At Public Seminar, sociologist Victor Lund Shammas reflects on the spaces and moments in our lives that seem relatively removed from immediate economic concerns like working and spending money. He speaks of the quiet time spent reading a book, or going on a hike, and socializing with friends. Shammas argues that the apparent remoteness of these activities from capitalist valorization is only an illusion. He suggests that in recent decades, capitalism has discovered that these experiences too are opportunities to turn a profit, either directly—by selling us the latest and hippest hiking gear—or indirectly—by enjoining us to stay healthy so we can maximize our productivity at the office. Here’s an excerpt from his provocative piece:
The answer, in part, is of course that the conservation of such micro-scale difference is itself one of the major reproductive cultural logics in late capitalism. This economic system preserves itself, which means maintaining a tenuous popular legitimacy, through the cultivation of difference, broadly understood. In geology, one speaks of a “suspended load,” which is a mass of “fine particles (especially clay) carried along by flowing water or wind; they eventually settle out in calmer conditions.” This poetic description of a brute physical process that is constantly ongoing in nature also captures the essence of certain behaviors in the social world, homing in on the subjective motivations of those constant efforts to construct inter-capitalist pockets: inter-, not in the usual sense, i.e. relationships between capitalists, but rather in-between capitalism, or in the cracks and fissures of capital, spaces within the terrain of capital that are left apparently untouched, or for all practical purposes seem to have been left untouched by capital.
Of course, these places are not really located outside of capital’s circuitry — hardly any place is left truly untouched by the machinations of capital, if only through the chemical infiltration of microplastics into the pores of the skin, glacial crevices, or maritime world, as with the Great Pacific Garbage Patch — but they are “as good as” removed from capital’s grip. Life away from the capitalist urban sphere really does move at a slower pace. The cabin I spend time in up in the mountains is full of slow-moving provincials who stand and stare out at the lake for hours at a time. The books I buy from the independent bookstore around the corner from where I work are almost twice as expensive as they are on Amazon, and yet the place is packed on weekends — because of its leftist cachet and vaguely progressive atmosphere. Given the fact of capital’s expansive and effusive nature, how are such things even possible?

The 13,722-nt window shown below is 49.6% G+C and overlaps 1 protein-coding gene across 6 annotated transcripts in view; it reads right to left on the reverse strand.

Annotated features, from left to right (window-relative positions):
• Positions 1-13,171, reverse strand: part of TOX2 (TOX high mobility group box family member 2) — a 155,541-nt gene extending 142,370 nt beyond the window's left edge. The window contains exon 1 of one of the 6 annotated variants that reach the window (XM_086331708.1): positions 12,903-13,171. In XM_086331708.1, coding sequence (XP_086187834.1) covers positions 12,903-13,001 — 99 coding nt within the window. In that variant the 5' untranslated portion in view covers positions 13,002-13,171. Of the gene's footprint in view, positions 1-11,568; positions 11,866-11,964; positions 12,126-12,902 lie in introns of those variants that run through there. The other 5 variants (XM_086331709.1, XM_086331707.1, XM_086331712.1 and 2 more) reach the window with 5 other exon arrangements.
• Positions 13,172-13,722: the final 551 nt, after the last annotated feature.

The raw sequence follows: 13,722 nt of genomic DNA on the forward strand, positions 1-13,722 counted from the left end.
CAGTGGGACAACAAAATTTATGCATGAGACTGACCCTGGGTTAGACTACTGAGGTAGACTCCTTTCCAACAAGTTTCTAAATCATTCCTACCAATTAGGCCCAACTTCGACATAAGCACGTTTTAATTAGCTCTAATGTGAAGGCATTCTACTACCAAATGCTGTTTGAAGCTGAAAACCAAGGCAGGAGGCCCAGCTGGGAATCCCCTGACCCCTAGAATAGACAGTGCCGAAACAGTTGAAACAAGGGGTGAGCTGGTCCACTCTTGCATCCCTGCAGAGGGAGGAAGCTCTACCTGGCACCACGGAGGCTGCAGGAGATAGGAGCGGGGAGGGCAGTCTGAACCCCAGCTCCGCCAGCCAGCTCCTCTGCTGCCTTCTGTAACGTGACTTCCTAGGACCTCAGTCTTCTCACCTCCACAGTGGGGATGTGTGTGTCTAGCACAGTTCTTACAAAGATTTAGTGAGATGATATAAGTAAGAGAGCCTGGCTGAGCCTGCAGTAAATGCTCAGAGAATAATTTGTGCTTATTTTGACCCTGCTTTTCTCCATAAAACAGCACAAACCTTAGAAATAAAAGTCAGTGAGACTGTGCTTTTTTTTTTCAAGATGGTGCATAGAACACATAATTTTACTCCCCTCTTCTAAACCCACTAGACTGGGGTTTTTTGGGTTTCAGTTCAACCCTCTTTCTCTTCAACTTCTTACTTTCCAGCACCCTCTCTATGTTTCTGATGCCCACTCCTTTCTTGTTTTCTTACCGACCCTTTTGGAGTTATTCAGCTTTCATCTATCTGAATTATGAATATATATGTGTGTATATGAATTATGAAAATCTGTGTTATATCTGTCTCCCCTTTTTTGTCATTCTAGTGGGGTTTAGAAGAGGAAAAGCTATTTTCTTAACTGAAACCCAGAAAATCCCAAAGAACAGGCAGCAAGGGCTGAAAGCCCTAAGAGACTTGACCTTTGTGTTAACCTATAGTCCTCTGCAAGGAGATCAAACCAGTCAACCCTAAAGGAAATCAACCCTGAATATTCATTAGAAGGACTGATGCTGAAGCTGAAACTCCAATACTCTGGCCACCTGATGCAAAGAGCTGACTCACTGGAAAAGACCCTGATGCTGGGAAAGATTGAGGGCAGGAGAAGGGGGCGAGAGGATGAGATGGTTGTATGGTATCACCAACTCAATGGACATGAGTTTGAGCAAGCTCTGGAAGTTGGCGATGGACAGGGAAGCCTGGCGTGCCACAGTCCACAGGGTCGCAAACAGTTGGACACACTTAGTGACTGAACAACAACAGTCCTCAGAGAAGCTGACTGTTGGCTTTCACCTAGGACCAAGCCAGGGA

McKenzie Wark has hit upon a good answer in his reading of Marx’s “Fragment on Machines” in the Grundrisse. In General Intellects, Wark points out that for Marx, one of the signal achievements of machinic civilization is to reduce the labor-time required in the production process. But as less time is needed to make the same amount of stuff, and as workers (ideally) are allowed more free time — at least in those societies that still have reasonably effective labor unions and welfare states in place — free time becomes a time for recuperation and self-cultivation (p. 12). This turning back onto the self — the individuation of the individual worker in their spare time — becomes a crucial component in the friction-less functioning of cognitive capitalism. More than ever, cognitive capitalism requires that workers pull back from the grind and cultivate their own bodies and minds, with hobbies (painting, drawing, yoga, running, cooking), with curated crafted reading lists, with motivational speakers, from Tim Ferriss’ wildly popular The 4-Hour Workweek to Tony Robbins’s Netflix hit, I Am Not Your Guru.
Image via luellaandrose.com.